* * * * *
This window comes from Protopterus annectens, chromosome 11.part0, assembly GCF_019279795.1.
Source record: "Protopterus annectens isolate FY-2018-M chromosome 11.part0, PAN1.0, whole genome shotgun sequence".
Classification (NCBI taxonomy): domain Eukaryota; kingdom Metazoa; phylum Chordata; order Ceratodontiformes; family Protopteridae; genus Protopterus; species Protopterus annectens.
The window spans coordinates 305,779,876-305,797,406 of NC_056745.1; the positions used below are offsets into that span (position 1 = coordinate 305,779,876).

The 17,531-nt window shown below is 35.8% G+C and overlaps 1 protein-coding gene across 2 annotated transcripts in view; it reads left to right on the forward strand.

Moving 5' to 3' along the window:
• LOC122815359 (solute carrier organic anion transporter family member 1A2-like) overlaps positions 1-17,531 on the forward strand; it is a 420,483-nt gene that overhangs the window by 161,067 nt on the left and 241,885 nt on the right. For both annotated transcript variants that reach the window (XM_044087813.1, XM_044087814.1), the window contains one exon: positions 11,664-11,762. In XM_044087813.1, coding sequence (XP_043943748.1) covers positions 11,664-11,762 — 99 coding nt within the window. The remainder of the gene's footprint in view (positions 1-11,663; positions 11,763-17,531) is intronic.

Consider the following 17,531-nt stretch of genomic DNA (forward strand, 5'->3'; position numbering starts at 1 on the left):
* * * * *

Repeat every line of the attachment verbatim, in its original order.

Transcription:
This window comes from Protopterus annectens, chromosome 11.part0, assembly GCF_019279795.1.
Source record: "Protopterus annectens isolate FY-2018-M chromosome 11.part0, PAN1.0, whole genome shotgun sequence".
Classification (NCBI taxonomy): domain Eukaryota; kingdom Metazoa; phylum Chordata; order Ceratodontiformes; family Protopteridae; genus Protopterus; species Protopterus annectens.
The window spans coordinates 305,779,876-305,797,406 of NC_056745.1; the positions used below are offsets into that span (position 1 = coordinate 305,779,876).

The 17,531-nt window shown below is 35.8% G+C and overlaps 1 protein-coding gene across 2 annotated transcripts in view; it reads left to right on the forward strand.

Moving 5' to 3' along the window:
• LOC122815359 (solute carrier organic anion transporter family member 1A2-like) overlaps positions 1-17,531 on the forward strand; it is a 420,483-nt gene that overhangs the window by 161,067 nt on the left and 241,885 nt on the right. For both annotated transcript variants that reach the window (XM_044087813.1, XM_044087814.1), the window contains one exon: positions 11,664-11,762. In XM_044087813.1, coding sequence (XP_043943748.1) covers positions 11,664-11,762 — 99 coding nt within the window. The remainder of the gene's footprint in view (positions 1-11,663; positions 11,763-17,531) is intronic.

Consider the following 17,531-nt stretch of genomic DNA (forward strand, 5'->3'; position numbering starts at 1 on the left):